“One-pedal drive is something we’re proud of,” Mr. Steinberg said. “We’re continuing to exploit it not only for the energy reasons, but also because of the driving experience.” BMW estimates that one-pedal driving increases by 20 percent the amount of energy reclaimed when the electric drive motor switches into generator mode and pumps juice into the battery pack.
It took me only a few stops to figure out how to approach a stoplight — lifting my foot off the accelerator at the right time to reach a complete stop at the right spot without touching the brake pedal. On highways or surface roads, I learned how to gently move the accelerator pedal slightly up and down, never taking my foot off, to produce the desired speed — or to find the sweet spot where the car glides along as if coasting.
E.V.’s like the Tesla Roadster have used the single pedal approach, but BMW’s one-pedal E.V. driving will become, I believe, the model for electric car engineering. I’m a convert to the single pedal, and wish the Nissan Leaf — my usual car for daily commutes — drove the same way.
Most E.V. makers aim to give their electric vehicles a driving and braking experience as familiar as possible to drivers of conventional gas-powered cars. The Leaf, even with its impressive quickness, has a wispy feel, whereas the ActiveE operates like a maglev train, hurtling forward, hugging corners and engaging the road (while not burning a drop of petroleum, I might add).
I had ample opportunity to switch back and forth between the ActiveE and my own Leaf. My week with the ActiveE coincided with the week I was to drive my daughter’s car pool to high school. Unfortunately, I was unsuccessful in my latest effort to convince my daughter that her electric-Bimmer-driving dad is cool. The driver seat, slid all the way back to make room for my 6-foot-4 frame, touched the rear cushion, leaving insufficient room in the back seat for her schoolmates.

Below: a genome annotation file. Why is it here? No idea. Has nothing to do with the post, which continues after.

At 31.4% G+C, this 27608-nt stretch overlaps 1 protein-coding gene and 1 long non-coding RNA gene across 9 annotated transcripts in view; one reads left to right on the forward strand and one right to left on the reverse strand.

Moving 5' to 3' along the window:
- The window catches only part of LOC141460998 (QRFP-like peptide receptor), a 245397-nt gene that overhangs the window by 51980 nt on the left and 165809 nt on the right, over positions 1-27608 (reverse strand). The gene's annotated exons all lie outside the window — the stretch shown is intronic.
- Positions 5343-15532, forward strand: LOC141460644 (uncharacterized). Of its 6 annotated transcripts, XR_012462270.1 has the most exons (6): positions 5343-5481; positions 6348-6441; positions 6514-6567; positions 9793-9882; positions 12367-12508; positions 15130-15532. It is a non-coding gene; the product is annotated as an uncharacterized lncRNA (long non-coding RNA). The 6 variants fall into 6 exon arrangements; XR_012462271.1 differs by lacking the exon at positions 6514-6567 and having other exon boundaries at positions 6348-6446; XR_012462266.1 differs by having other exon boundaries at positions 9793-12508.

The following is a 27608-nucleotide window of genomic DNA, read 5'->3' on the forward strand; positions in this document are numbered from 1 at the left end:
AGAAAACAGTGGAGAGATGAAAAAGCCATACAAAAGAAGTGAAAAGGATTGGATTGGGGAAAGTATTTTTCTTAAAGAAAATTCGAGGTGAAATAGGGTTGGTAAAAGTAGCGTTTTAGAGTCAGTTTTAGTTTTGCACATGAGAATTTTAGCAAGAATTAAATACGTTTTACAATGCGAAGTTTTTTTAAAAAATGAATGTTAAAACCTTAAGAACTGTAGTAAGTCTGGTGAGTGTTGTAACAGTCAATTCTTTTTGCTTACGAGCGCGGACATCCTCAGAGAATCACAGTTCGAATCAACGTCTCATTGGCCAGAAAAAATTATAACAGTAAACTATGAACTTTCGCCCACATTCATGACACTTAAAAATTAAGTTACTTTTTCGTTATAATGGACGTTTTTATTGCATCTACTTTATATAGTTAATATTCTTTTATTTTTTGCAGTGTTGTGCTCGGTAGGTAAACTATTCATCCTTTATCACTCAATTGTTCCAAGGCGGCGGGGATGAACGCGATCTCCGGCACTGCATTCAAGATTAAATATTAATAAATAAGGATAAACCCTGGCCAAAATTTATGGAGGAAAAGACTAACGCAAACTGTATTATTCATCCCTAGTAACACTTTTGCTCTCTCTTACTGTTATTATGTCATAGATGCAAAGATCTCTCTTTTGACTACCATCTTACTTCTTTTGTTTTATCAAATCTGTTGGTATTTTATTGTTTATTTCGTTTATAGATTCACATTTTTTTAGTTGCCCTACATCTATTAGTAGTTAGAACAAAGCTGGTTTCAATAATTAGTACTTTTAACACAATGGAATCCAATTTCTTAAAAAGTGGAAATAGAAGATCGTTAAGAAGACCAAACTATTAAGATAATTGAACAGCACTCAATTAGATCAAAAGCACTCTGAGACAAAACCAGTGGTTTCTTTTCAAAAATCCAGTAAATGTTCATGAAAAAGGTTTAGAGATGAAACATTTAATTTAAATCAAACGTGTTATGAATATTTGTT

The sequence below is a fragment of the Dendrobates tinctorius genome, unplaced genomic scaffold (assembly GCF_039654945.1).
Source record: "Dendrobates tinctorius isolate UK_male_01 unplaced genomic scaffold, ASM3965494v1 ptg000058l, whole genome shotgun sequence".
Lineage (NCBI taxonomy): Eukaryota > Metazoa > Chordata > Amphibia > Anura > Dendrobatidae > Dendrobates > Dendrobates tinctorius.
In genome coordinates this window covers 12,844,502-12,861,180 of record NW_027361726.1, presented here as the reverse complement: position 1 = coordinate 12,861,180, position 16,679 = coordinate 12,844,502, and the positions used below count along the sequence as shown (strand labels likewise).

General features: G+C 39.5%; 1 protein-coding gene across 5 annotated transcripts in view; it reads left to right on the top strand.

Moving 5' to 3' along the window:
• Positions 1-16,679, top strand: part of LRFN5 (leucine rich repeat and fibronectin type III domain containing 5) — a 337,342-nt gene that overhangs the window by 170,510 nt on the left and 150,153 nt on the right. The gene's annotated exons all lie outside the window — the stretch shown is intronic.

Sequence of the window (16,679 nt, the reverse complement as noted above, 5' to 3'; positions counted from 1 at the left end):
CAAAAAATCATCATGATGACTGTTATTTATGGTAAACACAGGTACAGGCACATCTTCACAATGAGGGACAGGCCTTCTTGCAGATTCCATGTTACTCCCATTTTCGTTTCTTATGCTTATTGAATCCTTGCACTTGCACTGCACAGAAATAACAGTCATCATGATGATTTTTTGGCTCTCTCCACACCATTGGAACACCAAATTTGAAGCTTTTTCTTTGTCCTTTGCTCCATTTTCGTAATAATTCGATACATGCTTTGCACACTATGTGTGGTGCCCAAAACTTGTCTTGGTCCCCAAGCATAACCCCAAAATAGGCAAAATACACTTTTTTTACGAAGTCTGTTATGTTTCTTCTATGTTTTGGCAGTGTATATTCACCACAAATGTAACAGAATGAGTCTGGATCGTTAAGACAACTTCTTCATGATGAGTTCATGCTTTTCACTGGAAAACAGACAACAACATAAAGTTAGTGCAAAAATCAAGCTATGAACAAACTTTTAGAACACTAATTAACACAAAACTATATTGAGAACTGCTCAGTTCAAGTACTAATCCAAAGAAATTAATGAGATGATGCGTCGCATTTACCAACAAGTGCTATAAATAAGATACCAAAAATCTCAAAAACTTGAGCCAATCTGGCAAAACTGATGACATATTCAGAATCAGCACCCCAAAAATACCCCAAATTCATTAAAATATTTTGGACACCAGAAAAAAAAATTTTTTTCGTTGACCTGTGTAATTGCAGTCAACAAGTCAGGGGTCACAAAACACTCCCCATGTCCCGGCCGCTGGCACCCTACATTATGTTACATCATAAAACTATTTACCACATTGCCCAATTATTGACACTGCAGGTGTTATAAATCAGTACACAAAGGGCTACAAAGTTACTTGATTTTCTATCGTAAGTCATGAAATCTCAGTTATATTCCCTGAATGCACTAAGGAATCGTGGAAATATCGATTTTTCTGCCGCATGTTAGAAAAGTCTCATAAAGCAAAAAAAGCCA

The batteries in back also trim the trunk space to a barely usable 7 cubic feet. The Leaf, on the other hand, can handle five people along with some gear under the hatch.
So the four students piled into the Leaf each morning. As soon as my parental duties were completed, I rushed back to park and plug in the Nissan and jump into the ActiveE — transforming myself from dad-nerd to electronaut, the name BMW invented for the 700 consumers in a few Northeast and West Coast cities who are putting down $2,250 and paying $499 a month for a two-year lease. The ActiveE is not available for purchase.
The car is a “technology shakedown,” according to Mr. Steinberg, letting BMW gain feedback as it continues development of the i3. That purpose-built electric four-seater — not a conversion — is to go on sale in a few markets by late next year, followed by wider release in 2014.
The company hasn’t officially announced prices or sales goals for the i3, but a year ago Ian Robertson, BMW’s head of global sales and marketing, told Automotive News that the company hoped to sell 30,000 of the futuristic cars in 2014.
Given that the ActiveE is a test platform, it was perhaps not surprising that I encountered a few glitches. Several times, a warning screen told me the shifter couldn’t be moved to “P” — and to take the car to a service center. Another time, a more emphatic “drivetrain malfunction” screen warned, “Stop carefully and turn off vehicle.” I knew from online forums to ignore these as false alarms.
There were also small hiccups in ultra-low-speed driving when various conditions that were hard to identify or replicate — maybe high torque on wet roads or braking-software miscommunications — produced momentary wheel shake. This happened three times during my week of driving; BMW said fixes were expected within days.
As engaging as I found the ActiveE, it is just a step toward the i3, which will have a body mostly of lightweight carbon fiber. The i3 will have more legroom, four doors and subfloor packaging of the batteries — and most important, weigh some 1,300 pounds less than the ActiveE. This will let BMW reduce the size of the battery pack to about 20 kilowatt-hours, from 32, while still providing 100 miles of range. Using the ActiveE’s drivetrain and 170-horsepower motor, the much lighter i3 is likely to be a startling performer.
BMW’s electric efforts won’t end with the i3. “To one degree or another, you’ll see plugs cascade throughout the entire BMW line,” said Mr. Steinberg, the company’s electric vehicle manager.